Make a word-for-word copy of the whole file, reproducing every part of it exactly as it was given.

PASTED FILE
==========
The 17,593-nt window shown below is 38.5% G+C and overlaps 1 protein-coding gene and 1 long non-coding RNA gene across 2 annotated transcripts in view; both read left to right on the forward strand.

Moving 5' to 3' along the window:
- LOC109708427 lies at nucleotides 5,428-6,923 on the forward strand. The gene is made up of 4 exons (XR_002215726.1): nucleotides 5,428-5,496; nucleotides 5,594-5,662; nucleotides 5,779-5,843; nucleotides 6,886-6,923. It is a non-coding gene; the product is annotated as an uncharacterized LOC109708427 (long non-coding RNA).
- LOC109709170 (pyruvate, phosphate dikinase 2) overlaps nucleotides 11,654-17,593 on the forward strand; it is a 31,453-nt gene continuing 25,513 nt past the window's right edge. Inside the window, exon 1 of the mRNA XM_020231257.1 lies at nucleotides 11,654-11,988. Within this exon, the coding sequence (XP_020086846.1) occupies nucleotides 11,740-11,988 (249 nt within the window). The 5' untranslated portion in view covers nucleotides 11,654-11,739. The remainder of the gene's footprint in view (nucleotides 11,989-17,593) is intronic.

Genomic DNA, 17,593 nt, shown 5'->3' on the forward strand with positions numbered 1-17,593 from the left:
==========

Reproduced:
The 17,593-nt window shown below is 38.5% G+C and overlaps 1 protein-coding gene and 1 long non-coding RNA gene across 2 annotated transcripts in view; both read left to right on the forward strand.

Moving 5' to 3' along the window:
- LOC109708427 lies at nucleotides 5,428-6,923 on the forward strand. The gene is made up of 4 exons (XR_002215726.1): nucleotides 5,428-5,496; nucleotides 5,594-5,662; nucleotides 5,779-5,843; nucleotides 6,886-6,923. It is a non-coding gene; the product is annotated as an uncharacterized LOC109708427 (long non-coding RNA).
- LOC109709170 (pyruvate, phosphate dikinase 2) overlaps nucleotides 11,654-17,593 on the forward strand; it is a 31,453-nt gene continuing 25,513 nt past the window's right edge. Inside the window, exon 1 of the mRNA XM_020231257.1 lies at nucleotides 11,654-11,988. Within this exon, the coding sequence (XP_020086846.1) occupies nucleotides 11,740-11,988 (249 nt within the window). The 5' untranslated portion in view covers nucleotides 11,654-11,739. The remainder of the gene's footprint in view (nucleotides 11,989-17,593) is intronic.

Genomic DNA, 17,593 nt, shown 5'->3' on the forward strand with positions numbered 1-17,593 from the left: